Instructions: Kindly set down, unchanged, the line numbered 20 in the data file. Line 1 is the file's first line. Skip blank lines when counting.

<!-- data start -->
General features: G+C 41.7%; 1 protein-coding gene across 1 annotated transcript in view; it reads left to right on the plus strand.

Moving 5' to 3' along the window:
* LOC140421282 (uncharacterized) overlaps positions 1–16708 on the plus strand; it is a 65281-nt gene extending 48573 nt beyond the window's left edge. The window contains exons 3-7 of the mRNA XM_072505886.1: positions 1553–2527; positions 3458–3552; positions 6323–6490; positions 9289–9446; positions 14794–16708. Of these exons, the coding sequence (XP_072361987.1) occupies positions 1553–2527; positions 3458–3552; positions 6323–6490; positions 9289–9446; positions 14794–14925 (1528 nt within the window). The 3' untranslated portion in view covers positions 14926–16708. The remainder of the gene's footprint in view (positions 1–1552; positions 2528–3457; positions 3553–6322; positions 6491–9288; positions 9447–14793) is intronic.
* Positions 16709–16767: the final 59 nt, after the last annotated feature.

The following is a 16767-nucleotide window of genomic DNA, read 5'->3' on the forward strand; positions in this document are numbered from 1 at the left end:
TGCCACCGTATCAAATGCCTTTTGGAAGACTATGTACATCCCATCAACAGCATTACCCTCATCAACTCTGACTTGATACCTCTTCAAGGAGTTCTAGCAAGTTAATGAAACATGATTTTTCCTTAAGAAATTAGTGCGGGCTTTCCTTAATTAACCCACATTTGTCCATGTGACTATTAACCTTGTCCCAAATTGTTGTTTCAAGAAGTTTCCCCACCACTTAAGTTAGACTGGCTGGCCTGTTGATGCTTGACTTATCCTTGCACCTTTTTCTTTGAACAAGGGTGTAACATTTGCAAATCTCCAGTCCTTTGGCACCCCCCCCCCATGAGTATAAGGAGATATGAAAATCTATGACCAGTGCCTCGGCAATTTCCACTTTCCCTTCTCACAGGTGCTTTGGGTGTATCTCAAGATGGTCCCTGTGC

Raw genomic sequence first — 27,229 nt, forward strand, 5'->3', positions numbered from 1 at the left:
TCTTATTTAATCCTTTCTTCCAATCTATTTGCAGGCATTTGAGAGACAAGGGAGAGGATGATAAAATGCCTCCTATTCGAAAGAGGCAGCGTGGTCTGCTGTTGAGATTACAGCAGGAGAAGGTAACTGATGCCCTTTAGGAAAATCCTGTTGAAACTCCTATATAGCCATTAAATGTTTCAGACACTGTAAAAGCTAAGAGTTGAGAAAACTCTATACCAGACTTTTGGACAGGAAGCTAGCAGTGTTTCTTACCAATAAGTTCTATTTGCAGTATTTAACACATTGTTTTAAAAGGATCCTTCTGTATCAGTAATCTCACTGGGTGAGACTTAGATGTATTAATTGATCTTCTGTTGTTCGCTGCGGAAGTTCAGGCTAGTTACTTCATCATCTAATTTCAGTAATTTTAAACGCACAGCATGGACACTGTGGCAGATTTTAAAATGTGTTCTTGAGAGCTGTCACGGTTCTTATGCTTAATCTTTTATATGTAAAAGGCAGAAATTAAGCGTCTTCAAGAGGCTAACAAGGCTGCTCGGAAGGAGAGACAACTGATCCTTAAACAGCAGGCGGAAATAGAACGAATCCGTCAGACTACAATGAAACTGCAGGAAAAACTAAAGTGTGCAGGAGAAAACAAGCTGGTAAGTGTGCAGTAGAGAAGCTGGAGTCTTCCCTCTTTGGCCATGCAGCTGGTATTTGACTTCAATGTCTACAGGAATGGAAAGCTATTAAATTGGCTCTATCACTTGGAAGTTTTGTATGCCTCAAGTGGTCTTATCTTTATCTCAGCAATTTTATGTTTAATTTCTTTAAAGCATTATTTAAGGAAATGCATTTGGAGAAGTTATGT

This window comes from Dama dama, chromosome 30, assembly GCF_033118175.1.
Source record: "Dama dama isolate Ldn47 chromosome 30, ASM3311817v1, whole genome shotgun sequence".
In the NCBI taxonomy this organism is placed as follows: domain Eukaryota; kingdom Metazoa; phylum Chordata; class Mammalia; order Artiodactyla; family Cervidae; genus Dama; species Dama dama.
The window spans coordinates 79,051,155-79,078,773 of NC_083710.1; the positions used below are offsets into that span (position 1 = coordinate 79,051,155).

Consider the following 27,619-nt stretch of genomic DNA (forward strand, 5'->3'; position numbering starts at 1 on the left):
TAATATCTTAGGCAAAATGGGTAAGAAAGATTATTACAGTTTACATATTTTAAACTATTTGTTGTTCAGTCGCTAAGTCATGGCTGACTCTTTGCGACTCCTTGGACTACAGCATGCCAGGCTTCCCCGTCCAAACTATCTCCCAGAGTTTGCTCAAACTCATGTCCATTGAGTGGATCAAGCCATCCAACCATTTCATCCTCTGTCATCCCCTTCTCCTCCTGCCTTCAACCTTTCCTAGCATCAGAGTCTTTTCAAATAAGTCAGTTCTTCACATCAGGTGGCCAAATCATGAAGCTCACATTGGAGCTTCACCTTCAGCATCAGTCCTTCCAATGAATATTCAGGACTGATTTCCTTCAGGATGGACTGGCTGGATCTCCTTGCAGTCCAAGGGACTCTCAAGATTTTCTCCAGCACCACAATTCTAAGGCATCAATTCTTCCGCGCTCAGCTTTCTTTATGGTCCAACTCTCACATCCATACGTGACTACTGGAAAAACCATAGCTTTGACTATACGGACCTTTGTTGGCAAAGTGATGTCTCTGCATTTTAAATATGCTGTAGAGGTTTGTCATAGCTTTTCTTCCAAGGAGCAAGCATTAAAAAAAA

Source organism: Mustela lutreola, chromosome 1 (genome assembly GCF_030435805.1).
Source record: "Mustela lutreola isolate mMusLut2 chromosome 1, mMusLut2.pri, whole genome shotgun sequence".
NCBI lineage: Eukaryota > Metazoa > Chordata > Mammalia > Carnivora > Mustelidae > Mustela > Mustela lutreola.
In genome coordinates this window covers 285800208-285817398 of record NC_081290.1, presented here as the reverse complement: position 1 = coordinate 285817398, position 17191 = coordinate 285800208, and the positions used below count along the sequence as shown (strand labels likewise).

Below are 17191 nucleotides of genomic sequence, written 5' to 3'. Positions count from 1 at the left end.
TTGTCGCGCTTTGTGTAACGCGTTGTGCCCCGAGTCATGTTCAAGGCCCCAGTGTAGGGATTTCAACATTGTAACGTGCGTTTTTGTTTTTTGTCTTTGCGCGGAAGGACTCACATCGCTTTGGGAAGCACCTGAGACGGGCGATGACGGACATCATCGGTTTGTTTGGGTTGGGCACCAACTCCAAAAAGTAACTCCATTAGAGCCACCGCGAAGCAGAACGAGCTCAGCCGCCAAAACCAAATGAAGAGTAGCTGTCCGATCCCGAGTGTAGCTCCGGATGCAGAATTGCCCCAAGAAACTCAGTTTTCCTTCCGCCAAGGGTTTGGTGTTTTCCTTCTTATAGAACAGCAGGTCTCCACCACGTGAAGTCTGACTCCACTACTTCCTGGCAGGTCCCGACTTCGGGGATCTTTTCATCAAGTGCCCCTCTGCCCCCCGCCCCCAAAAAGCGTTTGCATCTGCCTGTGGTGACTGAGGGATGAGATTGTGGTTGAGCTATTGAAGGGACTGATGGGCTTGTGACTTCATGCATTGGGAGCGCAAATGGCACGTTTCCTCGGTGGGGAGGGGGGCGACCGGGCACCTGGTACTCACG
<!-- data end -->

TTGTCGCGCTTTGTGTAACGCGTTGTGCCCCGAGTCATGTTCAAGGCCCCAGTGTAGGGATTTCAACATTGTAACGTGCGTTTTTGTTTTTTGTCTTTGCGCGGAAGGACTCACATCGCTTTGGGAAGCACCTGAGACGGGCGATGACGGACATCATCGGTTTGTTTGGGTTGGGCACCAACTCCAAAAAGTAACTCCATTAGAGCCACCGCGAAGCAGAACGAGCTCAGCCGCCAAAACCAAATGAAGAGTAGCTGTCCGATCCCGAGTGTAGCTCCGGATGCAGAATTGCCCCAAGAAACTCAGTTTTCCTTCCGCCAAGGGTTTGGTGTTTTCCTTCTTATAGAACAGCAGGTCTCCACCACGTGAAGTCTGACTCCACTACTTCCTGGCAGGTCCCGACTTCGGGGATCTTTTCATCAAGTGCCCCTCTGCCCCCCGCCCCCAAAAAGCGTTTGCATCTGCCTGTGGTGACTGAGGGATGAGATTGTGGTTGAGCTATTGAAGGGACTGATGGGCTTGTGACTTCATGCATTGGGAGCGCAAATGGCACGTTTCCTCGGTGGGGAGGGGGGCGACCGGGCACCTGGTACTCACG